Well, what explains that? I think it is so clear that race is the driving motive of this campaign, the driving cause for its success. The scapegoating of everybody who’s not a white male is what’s driving this candidacy, and it’s led to success so far. Whether or not there’s enough of that to elect him president, I mean, this still is the same country that elected Barack Obama twice and, after four years of experience with him, reelected him in 2012.

It’s not a dramatically different country than it was in 2012, so I got to believe that there are limits to this race card. But that’s the only explanation, to me, for going from one unbelievably manipulative, contrived, false statement after another, attacking a judge. I actually think that attacking the judge may have been not a mistake on his part, but something very consciously done to say, "Look, even a big guy like me, they’re screwing with even me, these Mexicans. You know, I know what you’ve got. I know you got a problem back there, but they can even take me on!" So I think that race is the absolute undercurrent.


Millions in Great Britain wish to remain "Europeans." They recently held a huge protest march.
By the Activist Newsletter

[Donald Trump has praised Britain's impending exit from the European Union and indicates it will not weaken U.S. power in Europe. He evidently has no understanding of how much London's membership in the EU strengthens Washington's hold over its European allies. This brief excerpt from the July 4 Foreign Affairs article NATO After Brexit indicates otherwise.]

"....EU entities such as Europol are tasked with Europe’s security and intelligence portfolio and will lose the substantial assets, tangible and not, that the United Kingdom has brought to the table. The country’s highly capable security and intelligence services have helped power EU efforts in this area, and even if the partners reach alternate arrangements (for access to data and so on), the United Kingdom will lose the ability to lead and influence from within.

There is also the EU’s relationship with NATO to keep in mind. It has always been a challenge to avoid duplication and inefficiency between the EU and NATO. But the potential for divergence between the two entities could be magnified now that the United Kingdom is no longer around to bridge the breach. Taking a hardheaded approach to threats — including those in the newest domain, cyberspace — the United Kingdom has worked in the past to focus European minds and resources on the most pressing issues, in a way that makes use of the complementarity between these security architectures. Whether this process will continue in practice, rhetoric aside, remains to be seen.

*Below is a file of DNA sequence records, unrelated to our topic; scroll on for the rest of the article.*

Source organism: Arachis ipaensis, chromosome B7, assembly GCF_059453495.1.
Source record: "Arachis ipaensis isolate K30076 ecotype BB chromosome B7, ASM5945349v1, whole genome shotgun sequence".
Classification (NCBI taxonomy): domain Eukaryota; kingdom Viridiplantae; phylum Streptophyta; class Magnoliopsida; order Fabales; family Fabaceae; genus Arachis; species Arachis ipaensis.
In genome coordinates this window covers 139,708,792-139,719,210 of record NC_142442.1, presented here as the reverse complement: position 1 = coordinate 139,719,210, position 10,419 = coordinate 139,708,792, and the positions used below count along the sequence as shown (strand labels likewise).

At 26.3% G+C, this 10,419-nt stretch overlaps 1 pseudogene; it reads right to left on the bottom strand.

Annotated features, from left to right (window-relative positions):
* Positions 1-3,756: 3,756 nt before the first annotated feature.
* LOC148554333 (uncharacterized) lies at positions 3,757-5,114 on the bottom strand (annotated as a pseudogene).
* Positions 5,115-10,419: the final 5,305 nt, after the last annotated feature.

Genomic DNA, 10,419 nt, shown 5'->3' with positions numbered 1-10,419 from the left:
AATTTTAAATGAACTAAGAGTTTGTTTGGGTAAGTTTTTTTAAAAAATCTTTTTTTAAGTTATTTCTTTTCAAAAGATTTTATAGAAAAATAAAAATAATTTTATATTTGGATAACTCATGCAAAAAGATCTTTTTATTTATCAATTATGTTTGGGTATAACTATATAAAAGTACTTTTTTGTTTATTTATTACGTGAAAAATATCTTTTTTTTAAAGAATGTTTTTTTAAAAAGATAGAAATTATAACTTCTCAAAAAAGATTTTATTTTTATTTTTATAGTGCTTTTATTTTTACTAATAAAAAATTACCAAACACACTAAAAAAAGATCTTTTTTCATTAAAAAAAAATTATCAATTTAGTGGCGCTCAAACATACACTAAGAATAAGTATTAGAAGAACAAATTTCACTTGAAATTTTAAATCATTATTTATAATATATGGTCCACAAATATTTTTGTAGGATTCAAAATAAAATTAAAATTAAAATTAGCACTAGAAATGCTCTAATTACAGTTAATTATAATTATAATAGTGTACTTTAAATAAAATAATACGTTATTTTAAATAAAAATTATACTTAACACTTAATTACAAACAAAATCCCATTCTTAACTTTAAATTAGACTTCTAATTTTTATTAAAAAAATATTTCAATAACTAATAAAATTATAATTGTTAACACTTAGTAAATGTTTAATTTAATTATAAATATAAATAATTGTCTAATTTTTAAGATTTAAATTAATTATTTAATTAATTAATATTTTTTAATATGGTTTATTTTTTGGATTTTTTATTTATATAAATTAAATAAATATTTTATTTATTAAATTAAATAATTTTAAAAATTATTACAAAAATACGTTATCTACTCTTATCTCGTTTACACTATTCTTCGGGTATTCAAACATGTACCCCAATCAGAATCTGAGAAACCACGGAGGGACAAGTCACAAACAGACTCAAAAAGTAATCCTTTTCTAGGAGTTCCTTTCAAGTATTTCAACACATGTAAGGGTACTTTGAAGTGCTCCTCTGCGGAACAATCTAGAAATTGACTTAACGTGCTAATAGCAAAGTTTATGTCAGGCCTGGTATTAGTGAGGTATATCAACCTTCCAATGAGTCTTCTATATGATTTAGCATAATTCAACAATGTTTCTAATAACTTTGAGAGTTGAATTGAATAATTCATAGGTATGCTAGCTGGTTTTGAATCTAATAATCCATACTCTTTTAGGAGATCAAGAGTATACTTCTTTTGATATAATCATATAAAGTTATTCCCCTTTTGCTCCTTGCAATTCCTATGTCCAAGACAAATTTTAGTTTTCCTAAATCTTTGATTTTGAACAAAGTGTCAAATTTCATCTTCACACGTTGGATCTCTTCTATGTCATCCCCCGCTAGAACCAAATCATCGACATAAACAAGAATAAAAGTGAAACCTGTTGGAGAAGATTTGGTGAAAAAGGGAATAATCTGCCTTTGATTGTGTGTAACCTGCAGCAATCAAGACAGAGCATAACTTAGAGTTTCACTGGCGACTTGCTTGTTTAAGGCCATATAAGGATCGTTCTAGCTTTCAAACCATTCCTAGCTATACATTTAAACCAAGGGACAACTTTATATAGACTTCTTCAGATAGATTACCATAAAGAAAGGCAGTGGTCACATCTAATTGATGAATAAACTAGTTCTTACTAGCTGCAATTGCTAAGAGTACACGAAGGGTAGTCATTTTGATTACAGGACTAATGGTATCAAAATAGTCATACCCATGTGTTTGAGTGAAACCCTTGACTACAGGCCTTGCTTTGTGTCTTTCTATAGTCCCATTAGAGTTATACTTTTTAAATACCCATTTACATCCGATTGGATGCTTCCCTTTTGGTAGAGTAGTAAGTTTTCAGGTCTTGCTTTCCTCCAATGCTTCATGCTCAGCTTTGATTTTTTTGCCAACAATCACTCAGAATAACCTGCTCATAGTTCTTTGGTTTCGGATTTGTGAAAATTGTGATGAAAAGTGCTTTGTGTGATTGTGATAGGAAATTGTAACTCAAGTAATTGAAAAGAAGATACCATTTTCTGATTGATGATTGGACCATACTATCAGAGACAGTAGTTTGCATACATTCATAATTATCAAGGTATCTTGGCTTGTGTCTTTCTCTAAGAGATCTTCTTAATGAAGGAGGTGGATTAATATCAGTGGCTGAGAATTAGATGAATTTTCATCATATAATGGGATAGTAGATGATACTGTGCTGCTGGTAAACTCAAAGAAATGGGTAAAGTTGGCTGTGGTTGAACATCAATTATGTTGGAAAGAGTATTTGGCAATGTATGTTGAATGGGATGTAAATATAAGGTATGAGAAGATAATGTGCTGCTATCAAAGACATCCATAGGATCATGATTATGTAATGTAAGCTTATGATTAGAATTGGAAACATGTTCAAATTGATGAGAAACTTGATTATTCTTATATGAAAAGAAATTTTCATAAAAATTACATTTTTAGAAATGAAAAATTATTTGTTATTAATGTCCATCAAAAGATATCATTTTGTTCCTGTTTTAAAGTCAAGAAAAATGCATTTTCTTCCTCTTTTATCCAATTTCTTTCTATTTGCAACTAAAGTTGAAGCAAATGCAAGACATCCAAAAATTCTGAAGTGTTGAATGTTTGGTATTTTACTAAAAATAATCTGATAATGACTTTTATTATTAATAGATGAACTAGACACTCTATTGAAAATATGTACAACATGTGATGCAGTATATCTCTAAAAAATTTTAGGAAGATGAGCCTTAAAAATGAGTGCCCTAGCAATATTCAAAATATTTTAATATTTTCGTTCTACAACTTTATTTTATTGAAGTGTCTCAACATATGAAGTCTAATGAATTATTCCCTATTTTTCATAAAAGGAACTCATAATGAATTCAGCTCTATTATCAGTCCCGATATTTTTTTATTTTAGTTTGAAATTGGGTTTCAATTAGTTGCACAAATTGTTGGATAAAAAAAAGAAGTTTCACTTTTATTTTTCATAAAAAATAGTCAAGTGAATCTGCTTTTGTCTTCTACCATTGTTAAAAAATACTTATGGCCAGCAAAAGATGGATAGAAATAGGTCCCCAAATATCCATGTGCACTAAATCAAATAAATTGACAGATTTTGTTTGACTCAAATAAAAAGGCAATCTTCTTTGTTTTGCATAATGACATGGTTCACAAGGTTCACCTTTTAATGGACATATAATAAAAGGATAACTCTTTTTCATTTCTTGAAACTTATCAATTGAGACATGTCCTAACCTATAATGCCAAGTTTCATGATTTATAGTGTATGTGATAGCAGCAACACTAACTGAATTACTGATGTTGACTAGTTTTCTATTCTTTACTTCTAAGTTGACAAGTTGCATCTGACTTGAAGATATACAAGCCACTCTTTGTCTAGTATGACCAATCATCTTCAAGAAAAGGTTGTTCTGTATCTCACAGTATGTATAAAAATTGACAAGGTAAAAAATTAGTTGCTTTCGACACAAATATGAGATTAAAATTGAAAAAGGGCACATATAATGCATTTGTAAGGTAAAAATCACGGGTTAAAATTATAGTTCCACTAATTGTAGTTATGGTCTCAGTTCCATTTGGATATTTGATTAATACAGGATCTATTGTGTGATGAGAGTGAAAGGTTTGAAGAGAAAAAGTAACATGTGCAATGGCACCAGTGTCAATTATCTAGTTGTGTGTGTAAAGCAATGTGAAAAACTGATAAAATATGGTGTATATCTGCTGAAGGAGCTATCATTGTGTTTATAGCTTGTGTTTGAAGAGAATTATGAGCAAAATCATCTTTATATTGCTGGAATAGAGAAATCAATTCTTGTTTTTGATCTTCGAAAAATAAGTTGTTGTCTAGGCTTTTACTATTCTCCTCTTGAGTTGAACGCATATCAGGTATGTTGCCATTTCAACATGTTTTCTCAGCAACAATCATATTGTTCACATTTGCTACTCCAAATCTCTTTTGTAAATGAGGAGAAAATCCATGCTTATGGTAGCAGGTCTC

"Historically, the United Kingdom has also acted as linchpin between Europe and the United States, cementing the security bond across the pond. Although some of the luster has worn off the special relationship, the fact remains that the United Kingdom has long served as a touchstone for the United States in its dealings with Europe writ large, and it remains the United States’ closest European ally.

With both countries now outside the EU bloc, and in the absence of a principal long-standing interlocutor, the United States could well find it harder to make its case to Europe on issues of critical importance. From the imposition of economic sanctions on Russia and Iran to the designation of Foreign Terrorist Organizations, the United States was instrumental in getting to the goal when differences within the EU existed."


Victoria Bateman.
By May Bulman, The Independent, July 2, 2016

A Cambridge academic walked naked into a faculty meeting of economists June 28 in an act of protest against the UK's vote to leave the European Union.

Victoria Bateman, a fellow in economics at Cambridge University, arrived at the meeting June 28 with the words "Brexit leaves Britain naked" written across her stomach and breasts.

Ms Bateman reportedly sat through the two-hour meeting, in which 30 other economists were discussing teaching material and courses at Cambridge University's Faculty of Economics, without anyone mentioning her lack of clothing.

Nigel Knight, director of studies at Churchill College and chair of the meeting, did however reportedly look at her and say: "I think we need some cups for the coffee."

It is not the first time Ms Bateman has bared all in public. In 2014, she posed for a nude portrait by painter Anthony Connolly, which then went on public display at the Mall Galleries.

Talking about her decision to pose nude in The Guardian, Ms Bateman said she had hoped to raise questions about the depiction of women and "challenge the blinkered association between the body and sex".

Ms Bateman has researched the development of the UK economy, and openly opposed the UK leaving the EU before the referendum.  In an article for Bloomberg, she previously wrote that the effect would be "sizeable" and that "many working families would be noticeably worse off."

— The hyper patriotic song There Will Always Be An England, was written in 1939, the year Nazi Germany declared war. It comforted the people of Britain during the war and on occasion it is still played today. Our use in the headline had nothing to do with the decision to quit the EU. It's a tribute to the immeasurable British fortitude of the 30 economists who remained mute and continued the meeting during Ms Bateman's justified, if irregular, protest. Lastly, the historic indirection of chairperson Knight's "coffee cups" observation should instantly by rewarded with Knighthood. This occasion makes us wonder  why we ever revolted against so intellectually subtle a Septere'd Isle,  "this blessed plot, this earth, this realm, this England!"

Well, that's all for now, but do keep this in mind: